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A responsible home part 3: jeanette's clothes cycle

01 May 2016

Jeanette, Peter and their daughter, Eja, rent a home surrounded by nature in the Swedish countryside. They’re dedicated to living a responsible and healthy life at home. In previous posts, we learned her furniture and food ideas. Now she’ll share her clothing approach.

Close-up of children’s clothes in a fabric box and fabric bag
A family photo of a mother, father and daughter

For Jeanette, being responsible means saving food, energy, water, clothing and all other resources involved in life at home. She mainly buys secondhand clothing, which she started doing in the 1990s and never stopped. ‘The textile industry is the second most dirty after the oil industry. We can make a huge change by shifting our fashion behaviours and reducing what we buy.’ Check out how she makes the most of her family’s clothing.

A closet showing clothes on hangers to air them out
A woman looking through clothes in a closet

JEANETTE AIRS OUT CLOTHES instead of washing them all the time. The closet next to her bedroom has crisp fall and winter air, so she hangs clothes there. Otherwise, she hangs outdoors when the weather’s good. ‘We save about a third of our clothes from the wash and do a maximum of two loads a week—to wash by colour not because the machine’s too full.’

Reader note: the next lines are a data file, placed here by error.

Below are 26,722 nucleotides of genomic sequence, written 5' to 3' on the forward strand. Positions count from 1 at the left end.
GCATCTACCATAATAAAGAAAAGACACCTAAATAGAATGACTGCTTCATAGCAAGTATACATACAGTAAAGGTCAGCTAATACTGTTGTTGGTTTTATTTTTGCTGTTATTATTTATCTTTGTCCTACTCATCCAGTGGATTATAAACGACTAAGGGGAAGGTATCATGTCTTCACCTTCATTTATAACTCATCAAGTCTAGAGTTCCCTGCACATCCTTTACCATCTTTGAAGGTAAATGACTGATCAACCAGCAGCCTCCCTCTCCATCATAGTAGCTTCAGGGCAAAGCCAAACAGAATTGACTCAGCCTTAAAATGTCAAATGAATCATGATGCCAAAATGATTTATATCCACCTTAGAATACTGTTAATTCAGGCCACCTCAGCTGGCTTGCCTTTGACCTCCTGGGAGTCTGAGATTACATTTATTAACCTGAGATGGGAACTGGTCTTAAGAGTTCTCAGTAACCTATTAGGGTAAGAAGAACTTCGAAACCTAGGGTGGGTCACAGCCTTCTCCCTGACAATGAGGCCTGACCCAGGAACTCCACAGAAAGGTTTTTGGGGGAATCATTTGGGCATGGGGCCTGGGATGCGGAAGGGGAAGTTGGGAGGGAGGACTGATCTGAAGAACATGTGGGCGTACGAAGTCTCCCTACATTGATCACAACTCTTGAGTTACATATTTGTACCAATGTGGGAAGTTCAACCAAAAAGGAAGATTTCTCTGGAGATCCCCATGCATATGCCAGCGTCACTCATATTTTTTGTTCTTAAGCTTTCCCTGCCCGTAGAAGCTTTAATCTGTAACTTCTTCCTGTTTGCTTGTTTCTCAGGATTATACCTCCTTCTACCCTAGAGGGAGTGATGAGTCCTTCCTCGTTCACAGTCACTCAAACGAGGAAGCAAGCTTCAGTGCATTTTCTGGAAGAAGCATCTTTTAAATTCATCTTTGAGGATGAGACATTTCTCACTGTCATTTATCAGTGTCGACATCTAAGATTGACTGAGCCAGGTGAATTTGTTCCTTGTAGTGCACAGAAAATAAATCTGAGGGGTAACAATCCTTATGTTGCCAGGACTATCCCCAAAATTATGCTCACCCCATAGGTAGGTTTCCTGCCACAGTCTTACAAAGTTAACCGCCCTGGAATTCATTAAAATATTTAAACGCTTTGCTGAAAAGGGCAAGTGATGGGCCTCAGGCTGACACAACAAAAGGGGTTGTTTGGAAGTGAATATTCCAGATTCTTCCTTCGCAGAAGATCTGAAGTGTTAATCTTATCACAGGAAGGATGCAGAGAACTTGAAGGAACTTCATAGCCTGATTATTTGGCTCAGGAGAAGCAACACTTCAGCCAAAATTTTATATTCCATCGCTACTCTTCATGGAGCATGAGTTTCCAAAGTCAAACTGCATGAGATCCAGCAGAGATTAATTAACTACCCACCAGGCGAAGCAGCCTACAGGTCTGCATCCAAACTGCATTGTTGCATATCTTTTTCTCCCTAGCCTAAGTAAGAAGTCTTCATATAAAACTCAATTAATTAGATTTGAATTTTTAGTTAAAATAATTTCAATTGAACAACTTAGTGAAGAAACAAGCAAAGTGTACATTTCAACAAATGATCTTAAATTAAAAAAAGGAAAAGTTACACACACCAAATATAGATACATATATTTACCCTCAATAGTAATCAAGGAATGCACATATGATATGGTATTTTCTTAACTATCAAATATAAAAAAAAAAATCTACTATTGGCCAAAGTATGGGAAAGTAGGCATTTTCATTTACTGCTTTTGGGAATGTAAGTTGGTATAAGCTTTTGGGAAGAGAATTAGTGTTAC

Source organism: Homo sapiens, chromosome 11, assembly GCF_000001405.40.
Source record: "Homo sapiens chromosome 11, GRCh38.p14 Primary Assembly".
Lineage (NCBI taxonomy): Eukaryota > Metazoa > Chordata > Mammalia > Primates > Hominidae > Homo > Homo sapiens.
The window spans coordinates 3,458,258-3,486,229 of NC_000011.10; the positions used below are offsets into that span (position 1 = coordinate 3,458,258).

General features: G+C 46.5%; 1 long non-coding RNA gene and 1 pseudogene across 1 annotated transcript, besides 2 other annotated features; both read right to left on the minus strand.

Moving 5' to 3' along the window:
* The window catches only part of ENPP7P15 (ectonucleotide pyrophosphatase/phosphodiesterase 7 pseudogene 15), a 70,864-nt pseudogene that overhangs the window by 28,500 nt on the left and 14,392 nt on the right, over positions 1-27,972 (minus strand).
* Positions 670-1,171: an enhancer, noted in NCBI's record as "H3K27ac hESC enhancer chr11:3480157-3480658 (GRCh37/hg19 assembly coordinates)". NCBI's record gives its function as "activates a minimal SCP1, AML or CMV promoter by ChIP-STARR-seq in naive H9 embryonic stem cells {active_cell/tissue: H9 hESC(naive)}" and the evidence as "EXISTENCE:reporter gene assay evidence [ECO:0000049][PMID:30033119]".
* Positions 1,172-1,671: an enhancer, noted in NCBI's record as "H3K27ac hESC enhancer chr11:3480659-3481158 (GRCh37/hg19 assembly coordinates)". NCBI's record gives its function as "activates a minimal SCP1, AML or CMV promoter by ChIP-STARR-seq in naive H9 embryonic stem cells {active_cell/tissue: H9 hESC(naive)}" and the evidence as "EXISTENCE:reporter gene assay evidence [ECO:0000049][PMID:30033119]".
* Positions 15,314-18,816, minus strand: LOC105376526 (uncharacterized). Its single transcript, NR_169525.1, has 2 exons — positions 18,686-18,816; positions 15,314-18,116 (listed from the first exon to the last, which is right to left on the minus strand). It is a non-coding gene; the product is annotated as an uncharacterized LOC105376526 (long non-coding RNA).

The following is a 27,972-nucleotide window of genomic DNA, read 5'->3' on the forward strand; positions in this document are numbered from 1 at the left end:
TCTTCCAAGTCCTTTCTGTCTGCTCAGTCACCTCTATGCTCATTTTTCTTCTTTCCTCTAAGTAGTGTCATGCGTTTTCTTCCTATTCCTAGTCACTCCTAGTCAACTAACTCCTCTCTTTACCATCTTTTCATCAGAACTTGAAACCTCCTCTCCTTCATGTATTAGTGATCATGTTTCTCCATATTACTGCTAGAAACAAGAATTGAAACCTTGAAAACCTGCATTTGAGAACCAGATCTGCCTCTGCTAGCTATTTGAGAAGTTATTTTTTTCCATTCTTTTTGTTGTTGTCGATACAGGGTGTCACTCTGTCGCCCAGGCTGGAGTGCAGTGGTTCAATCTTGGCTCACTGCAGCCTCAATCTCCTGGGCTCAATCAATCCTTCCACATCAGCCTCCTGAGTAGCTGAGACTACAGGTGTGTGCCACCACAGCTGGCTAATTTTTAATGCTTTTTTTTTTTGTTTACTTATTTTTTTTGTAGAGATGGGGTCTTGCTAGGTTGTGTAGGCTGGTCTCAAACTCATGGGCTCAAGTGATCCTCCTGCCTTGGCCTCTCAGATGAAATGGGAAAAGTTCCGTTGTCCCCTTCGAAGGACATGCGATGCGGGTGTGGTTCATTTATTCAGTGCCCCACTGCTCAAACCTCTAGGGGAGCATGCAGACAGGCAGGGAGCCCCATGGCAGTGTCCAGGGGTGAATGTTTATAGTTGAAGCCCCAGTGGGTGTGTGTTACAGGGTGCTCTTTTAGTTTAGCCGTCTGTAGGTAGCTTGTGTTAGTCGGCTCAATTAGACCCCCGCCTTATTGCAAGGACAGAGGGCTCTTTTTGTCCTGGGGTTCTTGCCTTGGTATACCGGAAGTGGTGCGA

“I remember Peter being very impressed with me not spending all my money on clothes, yet I’m always dressed in an interesting way.” 
A wall showing clothes storage for children with hanging clothes and fabric boxes
A stack of labelled plastic boxes with different sized clothes inside

EJA INHERITS LOTS OF CLOTHES FROM FAMILY AND FRIENDS. Jeanette sorts the clothes according to size and season and puts everything in labelled boxes. When Eja grows into a new size, Jeanette pulls out the right box from the closet and Eja puts her too-small clothes in a fabric bag. Then the outgrown clothes go on to younger cousins, friends or donations. ‘If Eja gets too big for clothing she really loves, I try make it into something else like furniture for her dollhouse.’

 A close-up of stacks of clothes in a fabric box

SEEING WHAT CLOTHES THEY HAVE is important to Jeanette and her family, so they buy only what they absolutely need. That’s why Jeanette uses lots of labels and keeps their clothes in open storage like SKUBB boxes. There aren’t any clothes hidden away in drawers.  If they do need something, then it’s off to the secondhand shops. ‘It’s like being on a hunt. It’s so much fun to find the right things.’ 

empty space
Things we’ve learnt
Love your clothes
Take care of what you own by washing only when you need to and air drying when possible. Save energy when you wash by using cold water. 
Limit your purchases 
Before you buy a piece of clothing, ask yourself if you really need it. Then start a one-in-one-out policy at home. If you buy something new, donate something you have and don’t wear anymore. 
Swap your stuff
Tired of your clothes? Host a swap party for friends, family or neighbours. Have everyone bring one or two pieces of clothing to swap. Everyone leaves with something that’s ‘new’ to them! 

Ready for more ideas to bring home? Check back in an upcoming post for Jeanette’s quick and easy ideas you wouldn’t expect.

Made by

Copywriter: Marissa Frayer
Photographer: Johan Månsson, Sandra Werud
Editor: Linda Harkell